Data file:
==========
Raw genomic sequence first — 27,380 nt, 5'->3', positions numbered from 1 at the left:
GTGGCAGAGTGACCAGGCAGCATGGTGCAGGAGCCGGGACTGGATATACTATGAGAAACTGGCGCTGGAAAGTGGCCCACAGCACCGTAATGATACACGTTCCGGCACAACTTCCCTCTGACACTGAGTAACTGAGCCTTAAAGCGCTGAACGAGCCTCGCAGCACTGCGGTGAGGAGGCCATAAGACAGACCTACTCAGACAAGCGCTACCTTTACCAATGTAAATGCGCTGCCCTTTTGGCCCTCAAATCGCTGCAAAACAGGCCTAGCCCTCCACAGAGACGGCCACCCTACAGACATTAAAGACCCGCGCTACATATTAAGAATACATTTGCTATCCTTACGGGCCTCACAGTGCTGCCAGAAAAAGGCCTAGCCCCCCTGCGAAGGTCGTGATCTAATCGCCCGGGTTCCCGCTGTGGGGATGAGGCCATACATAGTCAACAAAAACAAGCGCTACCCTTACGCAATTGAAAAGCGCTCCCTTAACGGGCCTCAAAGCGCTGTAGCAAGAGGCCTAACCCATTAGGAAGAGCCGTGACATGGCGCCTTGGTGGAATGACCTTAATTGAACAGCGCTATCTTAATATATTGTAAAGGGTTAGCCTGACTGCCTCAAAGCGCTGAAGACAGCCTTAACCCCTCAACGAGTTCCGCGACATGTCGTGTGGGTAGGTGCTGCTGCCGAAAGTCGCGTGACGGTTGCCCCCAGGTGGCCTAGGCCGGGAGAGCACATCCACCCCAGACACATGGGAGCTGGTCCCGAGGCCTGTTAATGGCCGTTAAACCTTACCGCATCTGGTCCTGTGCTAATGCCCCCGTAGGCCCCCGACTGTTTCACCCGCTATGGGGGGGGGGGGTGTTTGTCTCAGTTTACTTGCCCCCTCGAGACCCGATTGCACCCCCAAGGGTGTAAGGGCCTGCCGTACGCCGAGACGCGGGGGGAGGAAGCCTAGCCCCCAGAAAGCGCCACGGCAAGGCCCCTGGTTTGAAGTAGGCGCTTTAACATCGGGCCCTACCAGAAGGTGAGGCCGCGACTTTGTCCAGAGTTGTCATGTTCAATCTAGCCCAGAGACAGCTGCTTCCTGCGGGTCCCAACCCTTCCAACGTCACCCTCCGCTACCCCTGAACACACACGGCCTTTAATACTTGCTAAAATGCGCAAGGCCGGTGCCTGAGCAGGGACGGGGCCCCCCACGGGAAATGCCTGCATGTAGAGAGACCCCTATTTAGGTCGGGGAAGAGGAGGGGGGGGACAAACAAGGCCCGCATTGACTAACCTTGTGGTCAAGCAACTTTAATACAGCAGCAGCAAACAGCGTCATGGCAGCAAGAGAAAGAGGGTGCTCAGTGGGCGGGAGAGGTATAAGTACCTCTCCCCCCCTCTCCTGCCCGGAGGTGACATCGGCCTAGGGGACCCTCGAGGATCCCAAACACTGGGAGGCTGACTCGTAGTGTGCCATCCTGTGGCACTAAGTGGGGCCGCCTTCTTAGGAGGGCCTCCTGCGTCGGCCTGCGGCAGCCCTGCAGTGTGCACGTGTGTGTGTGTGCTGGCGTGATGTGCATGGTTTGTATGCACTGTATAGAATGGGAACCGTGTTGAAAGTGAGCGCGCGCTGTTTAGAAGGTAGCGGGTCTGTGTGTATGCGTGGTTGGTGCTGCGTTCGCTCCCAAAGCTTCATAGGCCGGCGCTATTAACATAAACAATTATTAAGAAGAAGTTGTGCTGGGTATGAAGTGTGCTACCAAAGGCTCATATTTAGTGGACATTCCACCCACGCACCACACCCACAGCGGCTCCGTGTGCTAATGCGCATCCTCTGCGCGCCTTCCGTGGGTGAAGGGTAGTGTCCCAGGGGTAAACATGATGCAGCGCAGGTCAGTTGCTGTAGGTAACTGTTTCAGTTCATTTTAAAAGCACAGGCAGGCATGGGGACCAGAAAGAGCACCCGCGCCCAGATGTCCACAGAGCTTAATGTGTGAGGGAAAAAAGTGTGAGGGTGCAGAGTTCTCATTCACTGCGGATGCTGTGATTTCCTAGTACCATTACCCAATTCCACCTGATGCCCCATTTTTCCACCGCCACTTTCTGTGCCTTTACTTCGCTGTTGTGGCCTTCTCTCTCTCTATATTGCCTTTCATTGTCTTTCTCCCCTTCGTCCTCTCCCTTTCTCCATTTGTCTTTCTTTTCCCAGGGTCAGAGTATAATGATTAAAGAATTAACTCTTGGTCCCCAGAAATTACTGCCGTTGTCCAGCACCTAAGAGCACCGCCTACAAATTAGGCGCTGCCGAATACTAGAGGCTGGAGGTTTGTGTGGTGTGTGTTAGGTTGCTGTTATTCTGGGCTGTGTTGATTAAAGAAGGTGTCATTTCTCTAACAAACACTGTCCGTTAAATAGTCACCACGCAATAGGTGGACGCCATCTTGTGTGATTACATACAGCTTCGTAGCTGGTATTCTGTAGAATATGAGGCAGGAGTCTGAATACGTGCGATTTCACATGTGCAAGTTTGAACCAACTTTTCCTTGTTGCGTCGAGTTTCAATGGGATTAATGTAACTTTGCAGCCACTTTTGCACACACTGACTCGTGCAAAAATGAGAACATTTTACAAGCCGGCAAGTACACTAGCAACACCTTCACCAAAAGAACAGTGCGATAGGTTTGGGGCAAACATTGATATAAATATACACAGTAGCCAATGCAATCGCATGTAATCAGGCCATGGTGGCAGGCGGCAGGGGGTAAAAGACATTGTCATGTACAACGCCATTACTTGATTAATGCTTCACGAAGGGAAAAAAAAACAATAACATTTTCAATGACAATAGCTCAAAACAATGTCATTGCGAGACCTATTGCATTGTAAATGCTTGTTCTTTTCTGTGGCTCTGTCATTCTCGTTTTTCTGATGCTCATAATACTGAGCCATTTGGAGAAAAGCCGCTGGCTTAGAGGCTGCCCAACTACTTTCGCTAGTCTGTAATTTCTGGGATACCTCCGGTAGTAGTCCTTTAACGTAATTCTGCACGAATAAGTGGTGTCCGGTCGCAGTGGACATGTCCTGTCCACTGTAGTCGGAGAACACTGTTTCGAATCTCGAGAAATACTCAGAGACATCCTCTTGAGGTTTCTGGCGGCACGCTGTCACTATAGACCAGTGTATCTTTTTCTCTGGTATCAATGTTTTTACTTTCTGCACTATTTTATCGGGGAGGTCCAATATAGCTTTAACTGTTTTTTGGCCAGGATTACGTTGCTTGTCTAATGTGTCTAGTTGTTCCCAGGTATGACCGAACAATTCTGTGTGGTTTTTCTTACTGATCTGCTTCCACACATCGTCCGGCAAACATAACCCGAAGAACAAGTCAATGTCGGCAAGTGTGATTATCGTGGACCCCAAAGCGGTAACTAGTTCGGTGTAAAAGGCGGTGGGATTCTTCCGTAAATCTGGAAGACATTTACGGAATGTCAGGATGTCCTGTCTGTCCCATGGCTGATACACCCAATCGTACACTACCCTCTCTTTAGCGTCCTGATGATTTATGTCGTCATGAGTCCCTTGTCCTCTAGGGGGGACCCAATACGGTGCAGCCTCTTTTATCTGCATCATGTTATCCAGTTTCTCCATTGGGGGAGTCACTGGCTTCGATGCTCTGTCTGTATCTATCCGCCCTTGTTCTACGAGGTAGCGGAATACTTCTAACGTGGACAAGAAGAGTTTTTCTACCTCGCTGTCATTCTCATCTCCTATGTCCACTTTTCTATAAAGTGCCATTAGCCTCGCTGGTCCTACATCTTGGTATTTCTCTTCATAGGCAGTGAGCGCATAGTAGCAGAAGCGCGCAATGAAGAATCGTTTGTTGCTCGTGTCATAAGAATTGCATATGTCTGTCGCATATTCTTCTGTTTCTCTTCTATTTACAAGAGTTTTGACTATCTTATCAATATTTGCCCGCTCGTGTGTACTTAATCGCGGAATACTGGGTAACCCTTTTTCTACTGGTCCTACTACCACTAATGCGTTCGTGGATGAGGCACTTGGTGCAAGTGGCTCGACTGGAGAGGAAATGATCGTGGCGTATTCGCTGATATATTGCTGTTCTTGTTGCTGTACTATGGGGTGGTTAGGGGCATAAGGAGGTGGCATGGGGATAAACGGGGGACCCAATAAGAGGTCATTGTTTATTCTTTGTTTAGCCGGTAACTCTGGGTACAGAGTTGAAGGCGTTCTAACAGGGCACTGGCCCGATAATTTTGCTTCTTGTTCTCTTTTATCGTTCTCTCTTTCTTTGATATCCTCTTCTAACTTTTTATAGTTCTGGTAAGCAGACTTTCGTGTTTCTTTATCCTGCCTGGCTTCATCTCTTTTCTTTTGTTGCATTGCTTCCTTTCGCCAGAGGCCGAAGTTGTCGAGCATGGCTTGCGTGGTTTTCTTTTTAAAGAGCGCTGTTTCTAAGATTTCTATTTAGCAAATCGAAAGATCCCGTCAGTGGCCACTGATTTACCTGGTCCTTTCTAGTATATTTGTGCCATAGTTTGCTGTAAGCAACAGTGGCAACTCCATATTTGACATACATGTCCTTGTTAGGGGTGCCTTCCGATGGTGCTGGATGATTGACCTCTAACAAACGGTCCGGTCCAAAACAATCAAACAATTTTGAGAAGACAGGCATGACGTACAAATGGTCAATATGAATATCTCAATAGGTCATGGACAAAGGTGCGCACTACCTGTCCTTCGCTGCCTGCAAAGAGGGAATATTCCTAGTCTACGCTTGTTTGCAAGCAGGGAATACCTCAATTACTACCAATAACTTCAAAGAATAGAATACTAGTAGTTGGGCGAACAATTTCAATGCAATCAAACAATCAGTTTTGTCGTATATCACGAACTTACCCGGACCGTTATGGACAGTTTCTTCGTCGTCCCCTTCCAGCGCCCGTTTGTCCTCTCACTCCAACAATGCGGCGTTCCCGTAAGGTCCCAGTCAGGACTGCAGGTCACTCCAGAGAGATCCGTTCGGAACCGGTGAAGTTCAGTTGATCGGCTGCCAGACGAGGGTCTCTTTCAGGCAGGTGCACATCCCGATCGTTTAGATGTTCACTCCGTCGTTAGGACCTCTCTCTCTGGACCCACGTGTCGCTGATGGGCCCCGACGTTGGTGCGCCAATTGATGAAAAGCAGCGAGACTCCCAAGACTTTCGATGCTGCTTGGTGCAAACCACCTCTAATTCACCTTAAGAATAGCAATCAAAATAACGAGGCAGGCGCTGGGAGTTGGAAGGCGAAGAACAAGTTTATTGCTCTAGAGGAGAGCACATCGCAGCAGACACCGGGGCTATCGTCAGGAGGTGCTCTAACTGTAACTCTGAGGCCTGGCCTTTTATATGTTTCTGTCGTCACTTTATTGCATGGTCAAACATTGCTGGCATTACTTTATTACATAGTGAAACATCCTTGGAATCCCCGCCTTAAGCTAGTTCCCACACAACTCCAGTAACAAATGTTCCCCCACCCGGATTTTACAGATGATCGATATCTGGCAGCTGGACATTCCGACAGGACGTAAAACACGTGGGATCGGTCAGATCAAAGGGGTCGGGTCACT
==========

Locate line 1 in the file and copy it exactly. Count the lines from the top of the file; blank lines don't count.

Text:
Raw genomic sequence first — 27,380 nt, 5'->3', positions numbered from 1 at the left: